January 9, 2018
by Ben Kamisar
Controversial former Arizona county Sheriff Joe Arpaio announced Tuesday that he will run for Senate, a decision that casts further uncertainty into the state’s GOP Senate primary.
Arpaio gained popularity among immigration hardliners during his time as Maricopa County sheriff, representing the Phoenix area, proudly calling himself “America’s toughest sheriff” and touting a strict approach to border security.
Some of his tactics opened him up to criticisms and allegations of racial profiling and mistreating prisoners. President Trump pardoned Arpaio last year after he was convicted of ignoring a court order related to racial profiling in his division.
The sheriff, who lost his elected sheriff’s office last year after more than two decades has long floated bids for higher office. But he announced on Twitter he would run for Senate “to support the agenda and policies of President Donald Trump.” If he wins the seat, Arpaio would be 86-years-old by the time he took office.
“I have a lot to offer. I’m a big supporter of President Trump,” he told the paper.
“I’m going to have to work hard; you don’t take anything for granted. But I would not being doing this if I thought that I could not win. I’m not here to get my name in the paper, I get that every day, anyway,” he said.
Arpaio has not yet filed an official statement of candidacy with the Federal Election Commission — he has two weeks to do so by law. Arpaio has flirted with bids for higher office before, only to not run. But his campaign website tells supporters that he is running, and has already begun accepting campaign cash under the laws for Senate candidate.
Arpaio’s announcement will be met by trepidation among establishment Republicans who have asserted after last month’s defeat in Alabama, where the party rallied around a candidate accused of sexual molestation of a teenage girl, that Republicans should not nominate controversial candidates.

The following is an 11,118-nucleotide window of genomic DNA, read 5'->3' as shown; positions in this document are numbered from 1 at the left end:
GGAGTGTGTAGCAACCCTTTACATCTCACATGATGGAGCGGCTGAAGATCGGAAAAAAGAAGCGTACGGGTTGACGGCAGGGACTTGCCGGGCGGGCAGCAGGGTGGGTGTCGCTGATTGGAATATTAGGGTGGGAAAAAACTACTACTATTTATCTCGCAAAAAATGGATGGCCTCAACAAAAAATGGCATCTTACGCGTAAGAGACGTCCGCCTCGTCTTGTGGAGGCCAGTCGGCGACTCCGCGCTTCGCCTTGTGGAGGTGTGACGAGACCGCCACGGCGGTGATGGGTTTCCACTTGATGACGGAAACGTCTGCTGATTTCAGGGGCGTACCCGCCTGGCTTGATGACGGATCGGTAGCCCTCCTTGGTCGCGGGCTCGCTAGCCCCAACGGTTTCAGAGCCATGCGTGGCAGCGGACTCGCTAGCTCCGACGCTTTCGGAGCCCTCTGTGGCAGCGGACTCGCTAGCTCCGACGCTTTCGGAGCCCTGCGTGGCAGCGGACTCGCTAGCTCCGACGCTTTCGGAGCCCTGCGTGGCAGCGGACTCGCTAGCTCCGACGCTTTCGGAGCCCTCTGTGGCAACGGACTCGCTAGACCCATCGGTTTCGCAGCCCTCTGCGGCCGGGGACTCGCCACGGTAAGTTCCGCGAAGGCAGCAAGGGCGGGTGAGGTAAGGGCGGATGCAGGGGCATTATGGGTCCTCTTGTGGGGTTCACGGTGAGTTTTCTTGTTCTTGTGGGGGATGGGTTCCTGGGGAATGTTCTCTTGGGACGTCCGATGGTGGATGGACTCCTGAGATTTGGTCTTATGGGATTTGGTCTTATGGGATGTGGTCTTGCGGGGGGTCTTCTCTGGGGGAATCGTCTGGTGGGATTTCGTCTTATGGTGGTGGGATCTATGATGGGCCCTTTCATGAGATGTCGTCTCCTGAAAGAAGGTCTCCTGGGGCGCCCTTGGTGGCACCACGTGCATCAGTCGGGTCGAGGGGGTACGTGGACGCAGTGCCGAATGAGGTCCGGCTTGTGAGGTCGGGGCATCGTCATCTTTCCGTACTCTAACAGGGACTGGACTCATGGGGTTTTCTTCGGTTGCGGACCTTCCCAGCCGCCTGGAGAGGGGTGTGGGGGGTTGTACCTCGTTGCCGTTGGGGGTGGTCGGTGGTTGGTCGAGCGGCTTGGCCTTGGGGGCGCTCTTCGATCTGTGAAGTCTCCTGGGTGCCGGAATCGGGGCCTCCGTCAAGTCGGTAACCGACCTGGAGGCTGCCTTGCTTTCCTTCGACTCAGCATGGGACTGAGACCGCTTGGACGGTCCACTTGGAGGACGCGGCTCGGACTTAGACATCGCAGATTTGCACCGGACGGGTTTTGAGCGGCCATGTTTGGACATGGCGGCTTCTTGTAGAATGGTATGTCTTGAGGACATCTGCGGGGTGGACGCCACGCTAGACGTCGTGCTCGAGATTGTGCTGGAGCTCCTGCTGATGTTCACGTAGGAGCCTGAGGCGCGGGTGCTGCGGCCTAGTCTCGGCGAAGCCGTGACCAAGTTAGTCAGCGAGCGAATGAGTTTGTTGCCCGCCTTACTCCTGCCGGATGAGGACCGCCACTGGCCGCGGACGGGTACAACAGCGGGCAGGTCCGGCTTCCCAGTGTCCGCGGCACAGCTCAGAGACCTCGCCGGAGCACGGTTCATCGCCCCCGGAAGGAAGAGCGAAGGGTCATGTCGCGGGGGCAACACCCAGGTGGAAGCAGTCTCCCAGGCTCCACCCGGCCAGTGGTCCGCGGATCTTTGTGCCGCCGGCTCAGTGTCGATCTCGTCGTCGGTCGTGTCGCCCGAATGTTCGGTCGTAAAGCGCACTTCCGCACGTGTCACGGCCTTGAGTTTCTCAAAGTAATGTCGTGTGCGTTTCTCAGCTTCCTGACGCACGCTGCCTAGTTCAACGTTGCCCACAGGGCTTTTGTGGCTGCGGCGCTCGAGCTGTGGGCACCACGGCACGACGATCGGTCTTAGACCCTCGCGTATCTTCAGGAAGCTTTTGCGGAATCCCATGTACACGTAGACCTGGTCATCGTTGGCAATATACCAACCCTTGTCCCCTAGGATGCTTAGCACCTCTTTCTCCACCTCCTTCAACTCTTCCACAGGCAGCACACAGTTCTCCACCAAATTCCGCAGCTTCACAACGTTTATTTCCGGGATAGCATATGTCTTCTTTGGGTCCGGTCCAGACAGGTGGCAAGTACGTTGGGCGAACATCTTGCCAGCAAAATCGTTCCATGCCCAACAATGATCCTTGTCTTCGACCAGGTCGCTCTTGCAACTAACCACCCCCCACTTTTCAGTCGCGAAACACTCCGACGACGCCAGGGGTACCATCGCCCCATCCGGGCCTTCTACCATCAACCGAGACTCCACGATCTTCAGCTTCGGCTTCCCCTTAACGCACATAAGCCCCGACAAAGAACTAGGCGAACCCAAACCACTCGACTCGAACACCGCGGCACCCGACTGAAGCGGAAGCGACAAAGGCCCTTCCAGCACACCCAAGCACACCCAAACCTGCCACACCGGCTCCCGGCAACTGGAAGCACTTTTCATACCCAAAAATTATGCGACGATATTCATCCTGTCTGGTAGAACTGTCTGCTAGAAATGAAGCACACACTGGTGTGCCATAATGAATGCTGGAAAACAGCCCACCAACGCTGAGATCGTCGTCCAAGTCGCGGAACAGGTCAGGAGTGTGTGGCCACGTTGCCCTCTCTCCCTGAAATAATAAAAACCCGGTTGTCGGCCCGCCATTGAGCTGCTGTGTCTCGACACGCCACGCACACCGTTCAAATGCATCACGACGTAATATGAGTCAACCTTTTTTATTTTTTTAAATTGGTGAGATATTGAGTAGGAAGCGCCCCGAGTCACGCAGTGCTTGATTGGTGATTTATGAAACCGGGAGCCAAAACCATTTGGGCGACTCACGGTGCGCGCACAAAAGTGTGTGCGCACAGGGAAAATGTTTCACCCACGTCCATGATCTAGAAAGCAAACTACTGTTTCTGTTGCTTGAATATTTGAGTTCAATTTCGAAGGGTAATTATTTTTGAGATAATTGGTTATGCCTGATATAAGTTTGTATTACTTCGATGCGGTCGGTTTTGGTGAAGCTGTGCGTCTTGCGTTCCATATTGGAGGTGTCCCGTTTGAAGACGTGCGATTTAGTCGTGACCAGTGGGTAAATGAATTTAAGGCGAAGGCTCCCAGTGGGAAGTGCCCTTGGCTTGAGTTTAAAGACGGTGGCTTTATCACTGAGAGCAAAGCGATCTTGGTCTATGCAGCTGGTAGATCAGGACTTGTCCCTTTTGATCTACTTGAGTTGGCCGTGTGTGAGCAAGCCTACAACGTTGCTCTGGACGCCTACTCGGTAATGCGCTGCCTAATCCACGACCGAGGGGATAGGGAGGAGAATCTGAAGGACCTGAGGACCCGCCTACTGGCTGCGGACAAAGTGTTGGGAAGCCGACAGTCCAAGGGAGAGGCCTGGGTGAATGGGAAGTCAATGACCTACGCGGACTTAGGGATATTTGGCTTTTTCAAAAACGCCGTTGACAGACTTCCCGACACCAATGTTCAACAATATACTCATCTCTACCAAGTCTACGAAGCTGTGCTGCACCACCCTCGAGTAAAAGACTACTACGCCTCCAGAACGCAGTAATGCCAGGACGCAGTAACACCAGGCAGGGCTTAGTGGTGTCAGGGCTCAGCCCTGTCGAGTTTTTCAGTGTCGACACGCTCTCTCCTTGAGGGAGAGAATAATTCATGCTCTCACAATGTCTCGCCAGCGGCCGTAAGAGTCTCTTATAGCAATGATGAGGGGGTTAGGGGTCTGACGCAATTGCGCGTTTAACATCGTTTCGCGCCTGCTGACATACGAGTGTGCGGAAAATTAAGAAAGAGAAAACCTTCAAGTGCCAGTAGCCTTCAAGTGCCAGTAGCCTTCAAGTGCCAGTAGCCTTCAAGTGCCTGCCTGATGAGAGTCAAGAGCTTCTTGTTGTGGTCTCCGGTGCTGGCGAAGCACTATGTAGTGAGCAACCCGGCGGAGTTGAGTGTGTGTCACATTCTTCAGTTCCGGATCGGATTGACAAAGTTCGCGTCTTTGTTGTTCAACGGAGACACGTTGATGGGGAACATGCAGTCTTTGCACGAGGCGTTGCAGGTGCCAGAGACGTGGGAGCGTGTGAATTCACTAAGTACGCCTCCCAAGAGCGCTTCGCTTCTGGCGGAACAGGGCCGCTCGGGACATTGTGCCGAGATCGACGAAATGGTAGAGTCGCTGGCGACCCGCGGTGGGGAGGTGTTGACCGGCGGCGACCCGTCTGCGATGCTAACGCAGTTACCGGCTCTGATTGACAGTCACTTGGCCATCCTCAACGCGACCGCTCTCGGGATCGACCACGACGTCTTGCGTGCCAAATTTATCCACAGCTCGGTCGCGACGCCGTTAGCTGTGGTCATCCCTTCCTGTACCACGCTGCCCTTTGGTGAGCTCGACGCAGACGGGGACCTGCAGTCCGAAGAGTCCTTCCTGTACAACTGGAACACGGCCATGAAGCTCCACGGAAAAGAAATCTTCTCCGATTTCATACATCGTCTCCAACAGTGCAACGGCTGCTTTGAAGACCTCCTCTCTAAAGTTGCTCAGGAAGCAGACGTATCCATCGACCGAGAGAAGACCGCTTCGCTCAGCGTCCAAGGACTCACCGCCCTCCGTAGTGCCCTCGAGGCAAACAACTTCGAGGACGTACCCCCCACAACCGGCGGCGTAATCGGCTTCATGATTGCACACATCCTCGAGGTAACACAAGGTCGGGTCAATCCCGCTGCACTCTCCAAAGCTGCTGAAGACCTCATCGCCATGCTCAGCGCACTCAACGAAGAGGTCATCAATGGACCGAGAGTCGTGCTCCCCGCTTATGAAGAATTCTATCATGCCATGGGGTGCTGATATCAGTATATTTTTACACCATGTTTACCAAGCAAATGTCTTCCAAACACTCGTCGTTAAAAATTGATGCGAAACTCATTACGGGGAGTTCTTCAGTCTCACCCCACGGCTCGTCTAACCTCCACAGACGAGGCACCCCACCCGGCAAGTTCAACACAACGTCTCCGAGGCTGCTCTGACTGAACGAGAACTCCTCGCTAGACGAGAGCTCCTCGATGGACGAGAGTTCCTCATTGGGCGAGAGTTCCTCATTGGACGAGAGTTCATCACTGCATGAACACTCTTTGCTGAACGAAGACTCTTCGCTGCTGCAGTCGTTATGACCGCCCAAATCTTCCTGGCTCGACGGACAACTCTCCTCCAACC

Arpaio’s many controversial actions as sheriff included the use of an outdoor jail where he housed inmates in tents in the Arizona heat. A previous version of the sheriff’s office website touted that fact, noting that “all inmates … are subjected to the elements.”
He also played a major role in the movement questioning former President Obama’s birthplace, a conspiracy theory that Trump himself furthered until deep into his presidential bid.
He found himself in legal trouble last year after he violated a federal order related to a racial profiling case against him. But Trump pardoned Arpaio before he could face sentencing in a move that drew criticism from Republicans and Democrats alike.
Arpaio’s entry into the race complicates the calculus for former state Sen. Kelli Ward, who had been the only major candidate in the Republican primary.
Ward has been endorsed by former White House chief strategist Stephen Bannon. But her campaign took a hit last week when Bannon landed on the wrong side of a dramatic rebuke from Trump after a new book quoted Bannon disparaging Trump’s son as “unpatriotic” for taking a meeting with a Russian lawyer during the campaign.
Now that her top backer has lost influence within the GOP, Ward faces the prospect of a crowded anti-establishment lane.
The Republican establishment had already proven wary of Ward. The Senate Leadership Fund, the super PAC aligned with Senate Majority Leader Mitch McConnell (R-Ky.), has repeatedly criticized her candidacy in the past. The group did not comment on Arpaio’s entrance.
Republican Rep. Martha McSally (R-Ariz.) is also expected to jump in soon but has not made a formal announcement. She could stand to benefit from Ward and Arpaio’s similar constituencies if the candidates split each other’s votes.
But Arpaio would also be an opponent with strong name identification and the unofficial imprimatur of Trump through his pardon.
The winner of the GOP primary will likely face Rep. Kyrsten Sinema (D-Ariz.), who is the heavy favorite in the Democratic primary.
Trump won the state by 4 points in 2016 despite a quixotic push by Democrats to win Arizona. While Democrats are emboldened by Trump’s low approval ratings and a significant Democratic lead on the generic ballot, Arizona has not elected a Democratic senator since 1988.